ERIC Number: ED046017
Record Type: RIE
Publication Date: 1970-Sep-6
Reference Count: 0
Tradition and Innovation in the Training of Clinical Child Psychologists.
Rie, Herbert E.
This paper discusses tradition and innovation in the training of clinical child psychologists. Since prevention is receiving increasing emphasis, psychologists need thorough training in the developmental psychology of both infancy and early childhood. Secondly, the training of paraprofessionals is of great current interest, and perhaps graduate students could be utilized effectively in this role. Thirdly, with the increased use of consultants comes the concern that consultants will be inadequately trained in the area about which they are consulting, and over trained in the art of consulting. Fourthly, research and its place needs a reorientation. Child psychology should stop emphasizing the application of knowledge at the expense of generating knowledge, and an attitude of scientific skepticism should be developed. Lastly, there seems to be a growing impatience among students to deal with the "real problems" of the world. The didactic work seems tedious, the theorizing irrelevant, and the learning of techniques intolerable. While there is merit to some of these points, some of these aspects of training are necessary for professional competency. (Author/KJ)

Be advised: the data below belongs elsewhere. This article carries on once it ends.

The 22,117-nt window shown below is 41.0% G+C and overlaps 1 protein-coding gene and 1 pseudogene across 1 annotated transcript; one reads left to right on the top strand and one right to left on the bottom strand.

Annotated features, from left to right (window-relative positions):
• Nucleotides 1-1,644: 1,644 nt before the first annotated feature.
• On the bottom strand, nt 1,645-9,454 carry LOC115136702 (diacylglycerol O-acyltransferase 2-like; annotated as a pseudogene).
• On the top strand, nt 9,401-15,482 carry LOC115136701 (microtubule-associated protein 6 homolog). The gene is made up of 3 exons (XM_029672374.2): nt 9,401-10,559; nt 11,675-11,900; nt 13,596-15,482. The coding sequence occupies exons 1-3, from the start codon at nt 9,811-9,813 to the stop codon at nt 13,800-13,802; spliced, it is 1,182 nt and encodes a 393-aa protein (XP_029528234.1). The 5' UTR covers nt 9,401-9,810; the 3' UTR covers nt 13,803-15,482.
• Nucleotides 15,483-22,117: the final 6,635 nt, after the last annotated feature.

Publication Type: N/A
Education Level: N/A
Authoring Institution: Ohio State Univ., Columbus.
Note: Paper presented at the American Psychological Association Convention in Miami Beach, Florida, September 3-8, 1970